Materials Performance

MAY 2017

Materials Performance is the world's most widely circulated magazine dedicated to corrosion prevention and control. MP provides information about the latest corrosion control technologies and practical applications for every industry and environment.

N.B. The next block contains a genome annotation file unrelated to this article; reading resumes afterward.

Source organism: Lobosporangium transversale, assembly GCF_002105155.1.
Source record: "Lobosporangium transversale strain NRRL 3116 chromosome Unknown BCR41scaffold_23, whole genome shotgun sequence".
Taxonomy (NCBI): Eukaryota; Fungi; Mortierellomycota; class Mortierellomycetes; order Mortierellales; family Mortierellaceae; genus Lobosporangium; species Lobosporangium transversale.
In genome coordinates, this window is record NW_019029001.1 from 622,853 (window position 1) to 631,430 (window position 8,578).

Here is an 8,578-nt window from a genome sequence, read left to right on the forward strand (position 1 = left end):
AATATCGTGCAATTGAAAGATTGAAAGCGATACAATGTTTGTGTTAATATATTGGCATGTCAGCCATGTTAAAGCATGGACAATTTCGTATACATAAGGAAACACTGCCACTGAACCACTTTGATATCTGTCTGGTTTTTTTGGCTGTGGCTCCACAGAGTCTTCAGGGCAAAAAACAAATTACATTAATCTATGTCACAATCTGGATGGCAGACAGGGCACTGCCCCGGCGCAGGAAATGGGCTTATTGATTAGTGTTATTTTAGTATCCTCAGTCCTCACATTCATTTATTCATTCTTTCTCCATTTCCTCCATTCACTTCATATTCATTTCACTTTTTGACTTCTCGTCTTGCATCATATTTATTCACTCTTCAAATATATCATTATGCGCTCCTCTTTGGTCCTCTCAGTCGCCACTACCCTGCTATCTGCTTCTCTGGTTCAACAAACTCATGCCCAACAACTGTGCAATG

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31 NACE INTERNATIONAL: VOL. 56, NO. 5 MATERIALS PERFORMANCE MAY 2017 Drone Interest Soars One marine consortium led by RIMS has proposed enclosing their drone within a protective cage. Photo courtesy of Flyability. they can disseminate and post-process data gathered," says Patrick Thévoz, CEO and co-founder of the drone development company. In June 2016, the two companies com- pleted the world's first trial inspection of a floating production, storage, and offloading (FPSO) cargo tank by drone without using a human to enter the tank. According to Karen Cowie, BW Offshore's (Oslo, Norway) senior integrity engineer for the Athena FPSO in the U.K.'s North Sea, the drone was able to fly down into the tank unaided and accurately navigate the internal space for inspections. "From the inspection completed, it is clear that the benefits in terms of not just time and cost to inspect but also prepara- tion, cleaning, repeatability, and access requirements highlight that this technology is an exceptional tool to have available," Cowie says. "For our specific requirements, the safety benefit to be gained by avoiding personnel entry is invaluable." Preprogrammed Inspection Missions In September 2016, technical services and maritime classification organization Lloyd's Register (London, United Kingdom) signed an agreement 4 with drone company Airobotics (Petah Tikva, Israel) to help develop its own use of remote access tech- nologies, including the use of autonomous drones for preprogrammed inspection missions. In this collaboration, the drone com- pany has developed a fully automatic plat- form that is continuously available on site and enables both preprogrammed missions and expert access in an on-demand format. The platform is self-sustained, with an abil- ity to replace its own batteries and payloads as required for different missions. According to project officials, the pay- loads used on drone inspections include various capture devices such as high-defini- tion video cameras that capture still shots for IR thermography, which is used fre- quently to detect CUI. Further technical capabilities available with their platform include 3D models and map generation, with other sensors available upon request. Looking ahead, the companies plan to focus on additional development within the platform's hyperspectral capabilities. Hyperspectral imaging works by obtaining the full spectrum for each pixel in an image, with a goal of covering a wider range of wavelengths than can be seen by the human eye and better detecting materials or patterns in the object being inspected. "We believe our cooperation will open doors for the maritime industry to reveal a new level of efficiency and innovation with our automated, industrial-grade drone solution," says Ran Krauss, CEO of Airobotics. Land-Based Control Center Meanwhile, in March 2016, integrated power and propulsion solutions provider Rolls-Royce (Derby, United Kingdom) unveiled its vision of a land-based control center to remotely monitor and control unmanned ships. 5 In a six-minute demon- stration video, the company shows how the program would use surveillance drones to help monitor what is happening around a ship. "We're living in an ever-changing world, where unmanned and remote-controlled transportation systems will become a com- mon feature of human life," says Iiro Lind- borg, general manager of the company's remote and autonomous operations seg- ment within its ship intelligence division. "They offer unprecedented flexibility and operational efficiency." "Our research aims to understand the human factors involved in monitoring and operating ships remotely," he adds. "It iden- tifies ways crews ashore can use tools to get a realistic feel for what is happening at sea." Partners on the land-based control cen- ter project include nonprofit R&D group VTT (Espoo, Finland) and the Tampere Unit for Computer Human Interaction (TAUCHI) research unit at the University of Tampere (Tampere, Finland). Their project envisions using staff at a control center to plot a complete course for autonomous vessels—each with remotely piloted drones for inspection and predictive maintenance operations— before turning the process over to regional remote operators. The technology would enable a small crew of between seven and 14 people to monitor and control an entire fleet. The groups involved in this joint research project plan to build a project dem- onstrator "before the end of the decade." References 1 K.R. Larsen, "Drones Help Detect Corrosion under Insulation," MP 55, 5 (2016): pp. 14-16. 2 "AkzoNobel and Partners Developing Drone Technology to Make Marine Industry Safer," media releases and features, 02/01/2017, http://www.akzonobel.com/media-releases- and-features (February 20, 2017). 3 "Flyability Elios Performs the Inspection of a Storage Tank at Vopak Netherlands," News— Flyability, 11/09/2016, http://www.flyability. com/news (February 20, 2017). 4 "LR Signs MoU with Airobotics to Support LR's Remote Presence Technology Program," News archive, 09/06/2016, http://www.lr.org/en/ news-and-insight/news (Feburary 20, 2017). 5 "Rolls-Royce Reveals Future Shore Control Center," Press releases, 03/22/2016, https:// www.rolls-royce.com/media/press-releases. aspx (February 20, 2017).

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